Chris Cuthbert (born September 20, 1957) is a Canadian play-by-play sportscaster for Bell Media's TSN cable network, and for the American television network NBC on NHL on NBC. Formerly, he worked for CBC Sports in a multitude of roles.
He was lead play-by-play voice for Ice hockey at the 2010 Winter Olympics in Vancouver, British Columbia, Canada for CTV, where he worked alongside Pierre McGuire. He also called the bronze medal match between Canada and the Czech Republic at the 2018 Winter Olympics in PyeongChang, alongside Ray Ferraro, as well as the gold medal match between Russia and Germany.
|Born||September 20, 1957|
|Sports commentary career|
|Sports||Canadian football, ice hockey|
Cuthbert joined CBC Sports in 1984, where he anchored regional western games for Hockey Night in Canada, usually from Edmonton. He also got spot play-by-play work when the network's primary western broadcaster, Don Wittman, was covering other events for the network, or when the schedule load necessitated it.
He got his big break during the 1988 Stanley Cup playoffs. On April 18, he was a reporter in Washington, providing brief and periodic reports of the Washington Capitals–New Jersey Devils game to the national CBC viewing audience watching the Canadian network's game broadcast from Montreal (the Canadiens against the Boston Bruins). A power outage struck the Montreal area, which ended the telecast from that city, and CBC was forced to turn to Cuthbert in Washington to provide the full broadcast – play-by-play, analyst, and host. The broadcast was totally done off the cuff as besides no regular analysts, there were no graphics or replay capabilities. His effort caught the network's attention, earned him a nomination for a Gemini Award, and launched a successful broadcasting career.
Cuthbert rose to a sportscaster for CBC, where he called Olympic sports, figure skating, Canadian football, and NHL hockey. He became the secondary play-by-play voice of CFL on CBC behind Don Wittman in 1992 and eventually became the lead play-by-play voice, broadcasting the Grey Cup Championship each November from 1996 to 2004. His most notable work was Hockey Night in Canada (HNIC) games primarily involving the Montreal Canadiens or NHL teams from Western Canada. In the era of the CBC's Hockey Night in Canada double-headers, Cuthbert usually called the late games. He was assigned to a conference final every year in the play-by-play role from 1993 until 2004.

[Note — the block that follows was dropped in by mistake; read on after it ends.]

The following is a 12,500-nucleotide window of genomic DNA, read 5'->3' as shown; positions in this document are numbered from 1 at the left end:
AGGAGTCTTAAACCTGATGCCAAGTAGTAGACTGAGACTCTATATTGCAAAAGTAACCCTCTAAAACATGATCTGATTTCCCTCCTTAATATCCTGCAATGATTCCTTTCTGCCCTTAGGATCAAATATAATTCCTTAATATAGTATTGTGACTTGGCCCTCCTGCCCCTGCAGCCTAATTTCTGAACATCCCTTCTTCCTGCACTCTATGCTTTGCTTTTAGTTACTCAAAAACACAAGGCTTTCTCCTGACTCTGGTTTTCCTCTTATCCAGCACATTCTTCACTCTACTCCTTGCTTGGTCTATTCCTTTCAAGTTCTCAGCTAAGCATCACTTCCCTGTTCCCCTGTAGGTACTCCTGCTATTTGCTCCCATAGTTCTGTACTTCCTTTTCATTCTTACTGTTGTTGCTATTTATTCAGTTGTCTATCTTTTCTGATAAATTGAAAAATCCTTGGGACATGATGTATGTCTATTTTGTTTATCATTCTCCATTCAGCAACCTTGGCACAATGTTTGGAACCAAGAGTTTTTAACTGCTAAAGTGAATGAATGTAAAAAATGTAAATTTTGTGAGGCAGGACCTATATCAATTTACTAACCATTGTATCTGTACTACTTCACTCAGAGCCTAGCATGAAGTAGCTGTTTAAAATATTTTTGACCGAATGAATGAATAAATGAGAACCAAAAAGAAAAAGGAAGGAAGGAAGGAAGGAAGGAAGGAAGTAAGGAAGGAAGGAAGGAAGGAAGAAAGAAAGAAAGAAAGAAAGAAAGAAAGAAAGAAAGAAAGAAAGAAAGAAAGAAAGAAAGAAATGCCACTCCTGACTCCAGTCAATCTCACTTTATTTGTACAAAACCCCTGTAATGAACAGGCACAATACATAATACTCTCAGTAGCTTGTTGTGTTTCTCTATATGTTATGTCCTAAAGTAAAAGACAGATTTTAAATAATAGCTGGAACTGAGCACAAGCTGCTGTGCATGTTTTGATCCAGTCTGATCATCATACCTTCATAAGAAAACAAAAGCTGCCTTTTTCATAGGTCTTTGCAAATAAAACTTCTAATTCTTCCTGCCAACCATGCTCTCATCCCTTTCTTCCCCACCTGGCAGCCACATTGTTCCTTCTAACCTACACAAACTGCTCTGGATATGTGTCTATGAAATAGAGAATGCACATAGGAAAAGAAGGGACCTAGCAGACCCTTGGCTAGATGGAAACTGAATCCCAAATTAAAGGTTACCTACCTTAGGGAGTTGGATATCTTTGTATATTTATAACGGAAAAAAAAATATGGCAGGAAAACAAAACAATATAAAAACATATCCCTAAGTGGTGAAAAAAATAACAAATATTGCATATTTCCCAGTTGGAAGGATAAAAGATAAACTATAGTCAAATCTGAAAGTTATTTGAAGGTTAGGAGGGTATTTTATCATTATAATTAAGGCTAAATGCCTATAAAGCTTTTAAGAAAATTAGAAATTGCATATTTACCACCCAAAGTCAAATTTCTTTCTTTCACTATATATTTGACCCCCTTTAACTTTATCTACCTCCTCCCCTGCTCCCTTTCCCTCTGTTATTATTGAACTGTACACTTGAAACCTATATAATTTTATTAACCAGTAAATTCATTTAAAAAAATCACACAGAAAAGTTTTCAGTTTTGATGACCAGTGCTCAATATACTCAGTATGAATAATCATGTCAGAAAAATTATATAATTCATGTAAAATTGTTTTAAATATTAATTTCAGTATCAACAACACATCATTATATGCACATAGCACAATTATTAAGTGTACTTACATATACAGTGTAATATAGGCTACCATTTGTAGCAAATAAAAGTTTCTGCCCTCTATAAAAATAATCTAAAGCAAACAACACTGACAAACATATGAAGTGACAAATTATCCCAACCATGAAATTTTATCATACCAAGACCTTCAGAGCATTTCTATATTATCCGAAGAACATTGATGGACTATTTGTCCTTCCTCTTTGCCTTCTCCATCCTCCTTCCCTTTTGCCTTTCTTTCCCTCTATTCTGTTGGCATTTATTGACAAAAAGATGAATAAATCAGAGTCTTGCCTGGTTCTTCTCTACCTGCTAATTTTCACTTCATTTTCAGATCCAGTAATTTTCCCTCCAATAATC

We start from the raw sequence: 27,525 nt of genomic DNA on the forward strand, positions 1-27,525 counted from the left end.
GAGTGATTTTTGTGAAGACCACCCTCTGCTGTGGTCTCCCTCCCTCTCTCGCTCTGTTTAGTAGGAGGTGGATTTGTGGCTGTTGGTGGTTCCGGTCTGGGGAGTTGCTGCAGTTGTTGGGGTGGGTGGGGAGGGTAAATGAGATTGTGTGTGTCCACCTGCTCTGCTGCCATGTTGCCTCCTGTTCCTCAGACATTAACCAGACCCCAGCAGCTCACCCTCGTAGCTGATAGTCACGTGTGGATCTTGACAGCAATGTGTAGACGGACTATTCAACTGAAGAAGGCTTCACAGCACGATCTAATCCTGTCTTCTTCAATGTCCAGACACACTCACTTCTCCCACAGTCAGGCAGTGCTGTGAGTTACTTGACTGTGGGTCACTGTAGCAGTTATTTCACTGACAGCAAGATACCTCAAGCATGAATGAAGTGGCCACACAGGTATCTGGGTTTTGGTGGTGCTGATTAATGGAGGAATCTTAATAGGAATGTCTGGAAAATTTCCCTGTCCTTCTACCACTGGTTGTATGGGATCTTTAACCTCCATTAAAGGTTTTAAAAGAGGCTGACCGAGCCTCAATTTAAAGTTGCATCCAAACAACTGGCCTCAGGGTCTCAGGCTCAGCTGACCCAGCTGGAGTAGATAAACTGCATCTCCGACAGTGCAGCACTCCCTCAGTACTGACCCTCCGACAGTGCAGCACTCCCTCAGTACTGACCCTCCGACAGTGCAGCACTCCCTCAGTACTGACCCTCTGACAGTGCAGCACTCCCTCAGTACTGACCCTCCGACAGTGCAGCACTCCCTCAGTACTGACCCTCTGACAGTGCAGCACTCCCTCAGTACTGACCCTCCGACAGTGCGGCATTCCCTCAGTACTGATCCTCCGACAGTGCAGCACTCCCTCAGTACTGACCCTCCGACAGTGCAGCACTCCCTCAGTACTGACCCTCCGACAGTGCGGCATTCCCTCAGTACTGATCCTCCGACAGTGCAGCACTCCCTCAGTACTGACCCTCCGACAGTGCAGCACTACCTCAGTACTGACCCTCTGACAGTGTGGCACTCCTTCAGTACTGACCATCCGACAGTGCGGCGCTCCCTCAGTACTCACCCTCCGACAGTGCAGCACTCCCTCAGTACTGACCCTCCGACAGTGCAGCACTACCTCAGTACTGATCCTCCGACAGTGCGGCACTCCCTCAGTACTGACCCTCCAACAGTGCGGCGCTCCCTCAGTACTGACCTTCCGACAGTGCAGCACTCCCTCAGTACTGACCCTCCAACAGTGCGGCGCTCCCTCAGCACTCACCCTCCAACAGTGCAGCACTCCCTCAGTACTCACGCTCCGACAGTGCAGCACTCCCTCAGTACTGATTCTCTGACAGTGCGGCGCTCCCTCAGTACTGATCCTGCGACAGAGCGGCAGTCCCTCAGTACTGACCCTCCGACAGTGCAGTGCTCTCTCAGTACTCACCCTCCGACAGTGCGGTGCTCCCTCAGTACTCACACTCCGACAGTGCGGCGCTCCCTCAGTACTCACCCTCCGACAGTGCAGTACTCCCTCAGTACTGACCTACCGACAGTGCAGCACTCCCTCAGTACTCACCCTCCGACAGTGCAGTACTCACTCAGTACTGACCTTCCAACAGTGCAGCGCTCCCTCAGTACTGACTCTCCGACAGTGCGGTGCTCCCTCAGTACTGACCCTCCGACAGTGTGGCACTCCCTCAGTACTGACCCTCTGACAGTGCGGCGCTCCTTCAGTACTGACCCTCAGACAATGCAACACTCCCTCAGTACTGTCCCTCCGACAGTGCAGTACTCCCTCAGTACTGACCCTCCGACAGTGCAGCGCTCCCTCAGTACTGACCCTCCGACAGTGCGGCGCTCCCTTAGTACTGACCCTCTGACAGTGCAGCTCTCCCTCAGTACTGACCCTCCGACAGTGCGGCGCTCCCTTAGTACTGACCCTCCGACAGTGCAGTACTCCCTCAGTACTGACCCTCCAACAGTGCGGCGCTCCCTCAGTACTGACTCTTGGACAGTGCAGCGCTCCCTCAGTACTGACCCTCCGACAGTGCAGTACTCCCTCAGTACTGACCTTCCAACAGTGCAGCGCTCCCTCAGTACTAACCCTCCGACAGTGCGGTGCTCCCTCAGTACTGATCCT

Cuthbert's contract was terminated by the CBC on February 24, 2005, by CBC Sports executive director Nancy Lee while the network endured the 2004–05 NHL lockout. There was much outrage over his firing, similar to that of Ron MacLean who had almost threatened to leave the network over stalled contract negotiations, as many believed he'd be the successor to Bob Cole. Some criticized Lee, who had created the position Manager of Program Acquisitions for CBC Sports to hire her friend Sue Prestedge a year earlier, despite the looming threat of the NHL lockout. It was also believed that Cuthbert's strong opposition, when CBC chose to drop its popular Hockey Day in Canada broadcast, did not endear himself to Lee. This decision was widely criticized, as rival network TSN staged a Hockey Day of its own.
After joining TSN in the spring of 2005, Cuthbert became TSN's lead CFL football voice, replacing TSN-original John Wells. Coincidentally, Cuthbert got his job at CBC in 1984 when Wells left the network to join the fledgling TSN. Since TSN gained the exclusive television rights to the CFL starting in 2008, Cuthbert has returned to his role as the primary voice of the CFL on TSN and calls every Grey Cup.
Since joining TSN in 2005, Cuthbert has served as one of the network's hockey play-by-play voices. In the 2005–06 and 2006–07 seasons, he also worked for NBC and usually worked alongside color commentator Peter McNab or Brian Hayward and "Inside-the-Glass" reporter Darren Pang for regional NHL broadcasts. As a result of Rogers Media's acquisition of the national exclusive rights to the NHL in 2014, he became part of TSN's broadcasts of Ottawa Senators and Toronto Maple Leafs regional games, as well as returning for NHL assignments on NBC and NBCSN, often calling the first and second round of the playoffs usually working alongside color commentator A.J. Mleczko and "Inside-the-Glass" reporter Joe Micheletti.